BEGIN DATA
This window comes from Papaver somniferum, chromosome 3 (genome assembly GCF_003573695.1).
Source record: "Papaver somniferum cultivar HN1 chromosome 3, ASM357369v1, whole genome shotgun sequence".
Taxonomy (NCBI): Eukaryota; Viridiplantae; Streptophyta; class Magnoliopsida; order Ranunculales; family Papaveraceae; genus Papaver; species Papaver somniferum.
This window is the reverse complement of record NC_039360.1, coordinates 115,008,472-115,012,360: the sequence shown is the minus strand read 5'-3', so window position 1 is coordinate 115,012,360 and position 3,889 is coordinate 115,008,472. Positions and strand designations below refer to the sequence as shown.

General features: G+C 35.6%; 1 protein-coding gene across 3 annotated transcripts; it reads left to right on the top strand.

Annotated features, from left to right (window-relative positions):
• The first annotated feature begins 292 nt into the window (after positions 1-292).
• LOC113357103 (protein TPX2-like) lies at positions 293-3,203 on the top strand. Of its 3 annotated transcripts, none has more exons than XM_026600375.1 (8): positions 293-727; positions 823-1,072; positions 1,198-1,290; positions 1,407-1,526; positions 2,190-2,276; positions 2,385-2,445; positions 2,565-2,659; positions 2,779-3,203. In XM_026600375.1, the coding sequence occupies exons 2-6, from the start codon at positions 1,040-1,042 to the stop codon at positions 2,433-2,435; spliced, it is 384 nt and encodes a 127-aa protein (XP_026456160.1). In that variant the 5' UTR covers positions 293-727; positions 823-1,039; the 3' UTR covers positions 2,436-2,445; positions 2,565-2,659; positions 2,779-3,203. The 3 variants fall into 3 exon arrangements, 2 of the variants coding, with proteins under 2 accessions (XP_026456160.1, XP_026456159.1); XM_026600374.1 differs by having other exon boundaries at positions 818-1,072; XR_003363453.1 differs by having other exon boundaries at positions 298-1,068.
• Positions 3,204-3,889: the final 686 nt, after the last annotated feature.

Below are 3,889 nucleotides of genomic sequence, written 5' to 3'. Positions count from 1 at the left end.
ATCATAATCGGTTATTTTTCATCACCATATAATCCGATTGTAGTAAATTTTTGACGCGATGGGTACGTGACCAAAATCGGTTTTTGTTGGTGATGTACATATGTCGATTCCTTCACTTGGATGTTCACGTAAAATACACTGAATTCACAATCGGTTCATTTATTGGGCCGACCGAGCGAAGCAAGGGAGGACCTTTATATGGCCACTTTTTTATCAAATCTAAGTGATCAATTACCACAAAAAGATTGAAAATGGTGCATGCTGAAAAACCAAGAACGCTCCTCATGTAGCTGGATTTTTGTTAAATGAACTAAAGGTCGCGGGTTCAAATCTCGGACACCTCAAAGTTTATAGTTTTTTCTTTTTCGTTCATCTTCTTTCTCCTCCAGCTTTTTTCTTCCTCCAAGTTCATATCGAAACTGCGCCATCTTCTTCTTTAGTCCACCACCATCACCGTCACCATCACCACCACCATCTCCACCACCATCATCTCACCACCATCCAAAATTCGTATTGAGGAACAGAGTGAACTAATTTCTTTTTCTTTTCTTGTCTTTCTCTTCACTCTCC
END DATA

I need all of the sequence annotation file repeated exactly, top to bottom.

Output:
This window comes from Papaver somniferum, chromosome 3 (genome assembly GCF_003573695.1).
Source record: "Papaver somniferum cultivar HN1 chromosome 3, ASM357369v1, whole genome shotgun sequence".
Taxonomy (NCBI): Eukaryota; Viridiplantae; Streptophyta; class Magnoliopsida; order Ranunculales; family Papaveraceae; genus Papaver; species Papaver somniferum.
This window is the reverse complement of record NC_039360.1, coordinates 115,008,472-115,012,360: the sequence shown is the minus strand read 5'-3', so window position 1 is coordinate 115,012,360 and position 3,889 is coordinate 115,008,472. Positions and strand designations below refer to the sequence as shown.

General features: G+C 35.6%; 1 protein-coding gene across 3 annotated transcripts; it reads left to right on the top strand.

Annotated features, from left to right (window-relative positions):
• The first annotated feature begins 292 nt into the window (after positions 1-292).
• LOC113357103 (protein TPX2-like) lies at positions 293-3,203 on the top strand. Of its 3 annotated transcripts, none has more exons than XM_026600375.1 (8): positions 293-727; positions 823-1,072; positions 1,198-1,290; positions 1,407-1,526; positions 2,190-2,276; positions 2,385-2,445; positions 2,565-2,659; positions 2,779-3,203. In XM_026600375.1, the coding sequence occupies exons 2-6, from the start codon at positions 1,040-1,042 to the stop codon at positions 2,433-2,435; spliced, it is 384 nt and encodes a 127-aa protein (XP_026456160.1). In that variant the 5' UTR covers positions 293-727; positions 823-1,039; the 3' UTR covers positions 2,436-2,445; positions 2,565-2,659; positions 2,779-3,203. The 3 variants fall into 3 exon arrangements, 2 of the variants coding, with proteins under 2 accessions (XP_026456160.1, XP_026456159.1); XM_026600374.1 differs by having other exon boundaries at positions 818-1,072; XR_003363453.1 differs by having other exon boundaries at positions 298-1,068.
• Positions 3,204-3,889: the final 686 nt, after the last annotated feature.

Below are 3,889 nucleotides of genomic sequence, written 5' to 3'. Positions count from 1 at the left end.
ATCATAATCGGTTATTTTTCATCACCATATAATCCGATTGTAGTAAATTTTTGACGCGATGGGTACGTGACCAAAATCGGTTTTTGTTGGTGATGTACATATGTCGATTCCTTCACTTGGATGTTCACGTAAAATACACTGAATTCACAATCGGTTCATTTATTGGGCCGACCGAGCGAAGCAAGGGAGGACCTTTATATGGCCACTTTTTTATCAAATCTAAGTGATCAATTACCACAAAAAGATTGAAAATGGTGCATGCTGAAAAACCAAGAACGCTCCTCATGTAGCTGGATTTTTGTTAAATGAACTAAAGGTCGCGGGTTCAAATCTCGGACACCTCAAAGTTTATAGTTTTTTCTTTTTCGTTCATCTTCTTTCTCCTCCAGCTTTTTTCTTCCTCCAAGTTCATATCGAAACTGCGCCATCTTCTTCTTTAGTCCACCACCATCACCGTCACCATCACCACCACCATCTCCACCACCATCATCTCACCACCATCCAAAATTCGTATTGAGGAACAGAGTGAACTAATTTCTTTTTCTTTTCTTGTCTTTCTCTTCACTCTCC